This is a commonly asked question and one that requires a little explanation.

Self-employed versus conventional employment

For those people in what might be termed conventional employment, their employer may have a statutory obligation to provide certain minimum social benefits.

Broadly speaking, that would include a certain minimum period of what is sometimes called sick pay – amongst other benefits.

If you are self-employed, you typically will have no such automatic entitlement. If you were too ill to work and obtain your normal income, you may need to deal with the financial consequences of that through your own financial resources and reserves.

If you have made no insurance or related provision to help you, then clearly your financial position may deteriorate rapidly.

Government help for the self employed

You may have no automatic right to access any form of income benefit from the government or other social services.

In some circumstances you may be able to apply for what is called ESA (employment and support allowance) but many applicants fail to be approved as being suitable for such help and even if it is forthcoming, the sums involved are small compared to typical average salaries.

It might be prudent to presume that you would receive no income related support whatsoever in circumstances where you were sick and unable to work.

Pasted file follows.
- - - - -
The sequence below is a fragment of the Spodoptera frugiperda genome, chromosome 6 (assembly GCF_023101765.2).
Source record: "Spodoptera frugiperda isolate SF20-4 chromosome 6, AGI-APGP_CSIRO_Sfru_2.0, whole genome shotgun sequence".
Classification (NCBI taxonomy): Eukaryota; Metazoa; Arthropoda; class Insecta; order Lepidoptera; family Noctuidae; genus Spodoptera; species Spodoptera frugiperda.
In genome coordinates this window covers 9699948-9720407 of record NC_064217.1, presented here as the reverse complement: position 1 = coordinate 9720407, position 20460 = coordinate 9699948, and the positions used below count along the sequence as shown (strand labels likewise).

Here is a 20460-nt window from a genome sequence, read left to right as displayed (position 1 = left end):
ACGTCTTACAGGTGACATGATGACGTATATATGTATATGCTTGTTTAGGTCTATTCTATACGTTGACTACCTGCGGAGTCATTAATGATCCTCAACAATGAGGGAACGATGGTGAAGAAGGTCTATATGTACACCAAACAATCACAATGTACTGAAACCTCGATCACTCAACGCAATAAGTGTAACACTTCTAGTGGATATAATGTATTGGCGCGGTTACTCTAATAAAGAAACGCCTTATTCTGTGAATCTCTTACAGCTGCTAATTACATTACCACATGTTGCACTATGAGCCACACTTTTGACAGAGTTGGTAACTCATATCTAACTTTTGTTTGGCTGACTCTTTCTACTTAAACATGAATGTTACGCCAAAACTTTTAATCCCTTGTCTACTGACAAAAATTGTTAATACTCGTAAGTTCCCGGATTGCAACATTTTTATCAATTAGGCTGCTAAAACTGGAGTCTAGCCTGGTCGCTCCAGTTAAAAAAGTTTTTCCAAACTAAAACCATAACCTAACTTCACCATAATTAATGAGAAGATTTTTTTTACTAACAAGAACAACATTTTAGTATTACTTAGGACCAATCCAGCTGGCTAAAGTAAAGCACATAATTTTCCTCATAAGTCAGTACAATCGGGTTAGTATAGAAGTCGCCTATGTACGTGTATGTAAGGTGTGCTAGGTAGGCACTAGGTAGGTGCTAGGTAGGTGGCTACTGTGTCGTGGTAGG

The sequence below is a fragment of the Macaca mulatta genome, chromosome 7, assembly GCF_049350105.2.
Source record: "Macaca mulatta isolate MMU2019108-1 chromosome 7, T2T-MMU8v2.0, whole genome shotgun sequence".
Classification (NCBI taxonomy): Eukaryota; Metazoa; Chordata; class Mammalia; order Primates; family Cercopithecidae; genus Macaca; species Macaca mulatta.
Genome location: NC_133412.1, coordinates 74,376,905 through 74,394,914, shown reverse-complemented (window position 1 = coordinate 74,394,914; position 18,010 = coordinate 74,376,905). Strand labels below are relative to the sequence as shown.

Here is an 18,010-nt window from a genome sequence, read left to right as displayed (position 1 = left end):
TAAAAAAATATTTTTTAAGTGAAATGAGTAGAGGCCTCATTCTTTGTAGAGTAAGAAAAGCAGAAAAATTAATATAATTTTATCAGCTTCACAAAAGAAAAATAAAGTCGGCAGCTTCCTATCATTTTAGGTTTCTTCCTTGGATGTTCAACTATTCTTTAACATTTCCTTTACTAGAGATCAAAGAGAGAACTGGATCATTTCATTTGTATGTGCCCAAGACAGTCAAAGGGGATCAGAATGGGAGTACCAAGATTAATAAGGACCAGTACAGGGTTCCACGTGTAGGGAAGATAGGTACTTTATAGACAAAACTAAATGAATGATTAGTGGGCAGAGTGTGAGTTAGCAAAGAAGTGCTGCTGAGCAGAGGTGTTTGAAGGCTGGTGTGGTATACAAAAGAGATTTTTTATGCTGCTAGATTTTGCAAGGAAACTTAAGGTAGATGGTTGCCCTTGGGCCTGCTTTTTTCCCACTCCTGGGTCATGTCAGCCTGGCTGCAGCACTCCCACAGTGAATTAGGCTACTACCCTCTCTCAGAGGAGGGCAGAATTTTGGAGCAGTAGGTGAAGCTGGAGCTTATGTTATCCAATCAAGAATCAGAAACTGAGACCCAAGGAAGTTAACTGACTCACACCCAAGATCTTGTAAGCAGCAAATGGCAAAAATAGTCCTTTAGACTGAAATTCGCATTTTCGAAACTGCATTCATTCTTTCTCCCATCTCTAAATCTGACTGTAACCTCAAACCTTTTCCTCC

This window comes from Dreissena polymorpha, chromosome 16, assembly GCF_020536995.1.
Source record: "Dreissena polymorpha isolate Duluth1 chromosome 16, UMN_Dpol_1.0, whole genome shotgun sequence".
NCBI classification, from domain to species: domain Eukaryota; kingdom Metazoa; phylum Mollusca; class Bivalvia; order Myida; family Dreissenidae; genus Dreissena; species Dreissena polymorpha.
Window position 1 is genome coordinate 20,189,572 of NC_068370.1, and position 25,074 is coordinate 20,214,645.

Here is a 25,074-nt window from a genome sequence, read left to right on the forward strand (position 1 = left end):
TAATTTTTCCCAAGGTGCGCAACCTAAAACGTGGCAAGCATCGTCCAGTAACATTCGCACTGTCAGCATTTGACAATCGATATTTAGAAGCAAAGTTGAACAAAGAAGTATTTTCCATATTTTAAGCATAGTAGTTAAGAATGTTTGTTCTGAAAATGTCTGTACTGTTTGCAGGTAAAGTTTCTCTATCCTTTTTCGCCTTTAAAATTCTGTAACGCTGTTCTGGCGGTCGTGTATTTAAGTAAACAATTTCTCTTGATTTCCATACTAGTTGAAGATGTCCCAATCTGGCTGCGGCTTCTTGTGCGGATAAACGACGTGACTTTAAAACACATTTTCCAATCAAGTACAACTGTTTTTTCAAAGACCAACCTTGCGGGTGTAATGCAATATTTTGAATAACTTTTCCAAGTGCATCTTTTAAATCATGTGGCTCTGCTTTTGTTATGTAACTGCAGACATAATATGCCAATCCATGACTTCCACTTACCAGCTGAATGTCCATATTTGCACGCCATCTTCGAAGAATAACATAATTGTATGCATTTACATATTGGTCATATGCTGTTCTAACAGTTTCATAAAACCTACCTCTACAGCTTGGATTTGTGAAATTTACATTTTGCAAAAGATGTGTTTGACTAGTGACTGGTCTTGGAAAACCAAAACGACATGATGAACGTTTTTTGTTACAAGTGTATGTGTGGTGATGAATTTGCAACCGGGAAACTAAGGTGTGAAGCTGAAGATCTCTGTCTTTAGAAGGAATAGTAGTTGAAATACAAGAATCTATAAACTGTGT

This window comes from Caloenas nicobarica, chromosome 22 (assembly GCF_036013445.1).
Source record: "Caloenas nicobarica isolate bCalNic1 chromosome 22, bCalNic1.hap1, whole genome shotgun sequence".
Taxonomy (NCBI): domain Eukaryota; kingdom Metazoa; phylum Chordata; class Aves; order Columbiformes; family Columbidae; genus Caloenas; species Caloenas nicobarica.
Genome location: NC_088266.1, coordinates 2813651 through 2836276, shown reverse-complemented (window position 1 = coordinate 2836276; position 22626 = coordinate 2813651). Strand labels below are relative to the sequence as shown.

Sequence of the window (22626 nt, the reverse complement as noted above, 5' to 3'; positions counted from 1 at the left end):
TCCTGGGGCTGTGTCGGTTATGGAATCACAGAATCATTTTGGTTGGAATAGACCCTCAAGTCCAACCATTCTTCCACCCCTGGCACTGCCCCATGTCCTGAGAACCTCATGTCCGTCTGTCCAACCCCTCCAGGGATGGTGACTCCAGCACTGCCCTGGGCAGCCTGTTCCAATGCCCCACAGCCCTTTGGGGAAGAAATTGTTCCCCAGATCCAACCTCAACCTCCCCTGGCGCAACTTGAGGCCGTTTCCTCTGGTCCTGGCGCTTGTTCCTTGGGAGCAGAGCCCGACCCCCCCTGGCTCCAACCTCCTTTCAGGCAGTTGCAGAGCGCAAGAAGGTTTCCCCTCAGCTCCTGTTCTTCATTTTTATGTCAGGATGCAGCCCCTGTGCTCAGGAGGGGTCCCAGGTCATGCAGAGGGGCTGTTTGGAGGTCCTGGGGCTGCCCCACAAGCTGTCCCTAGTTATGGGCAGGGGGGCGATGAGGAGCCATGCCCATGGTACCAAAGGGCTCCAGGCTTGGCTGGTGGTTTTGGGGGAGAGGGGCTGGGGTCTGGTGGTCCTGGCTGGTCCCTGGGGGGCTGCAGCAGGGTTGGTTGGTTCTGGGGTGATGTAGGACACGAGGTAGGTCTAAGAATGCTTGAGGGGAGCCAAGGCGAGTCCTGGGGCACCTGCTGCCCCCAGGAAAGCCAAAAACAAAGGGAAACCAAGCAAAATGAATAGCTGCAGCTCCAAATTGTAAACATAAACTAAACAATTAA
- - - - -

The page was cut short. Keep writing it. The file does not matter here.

The role of insurance

It may be possible to take out an insurance policy that would provide you with an income in a situation where sickness had made it impossible for you to continue your self-employed occupation.

Benefits might be payable on a variable basis running from 12 months up to perhaps 24 or in some cases, it might be possible to obtain a policy that would generate an income for you up until your normal retirement age.

Providers of these types of policy (e.g. Drewberry Insurance) will typically have a range of options available and the nature of the cover you select will, of course, affect the final premium you pay.

Risk factors

Insurance providers will typically need to know a little bit about your background including issues relating to any existing health conditions you may be suffering from.

Contrary to what you may anticipate, having pre-existing conditions does not necessarily mean that you would be turned down for cover. It may only mean that you will need to pay a possibly modest increase in the premium or perhaps would see some exclusion clauses relating to the condition inserted into the policy.

What is important is that any such conditions are fully and frankly disclosed as part of your application for cover.


So, if you are someone who is self-employed, you may be able to protect yourself against the impact associated with a loss of income through sickness.

It might be worth finding out more in order to achieve peace of mind.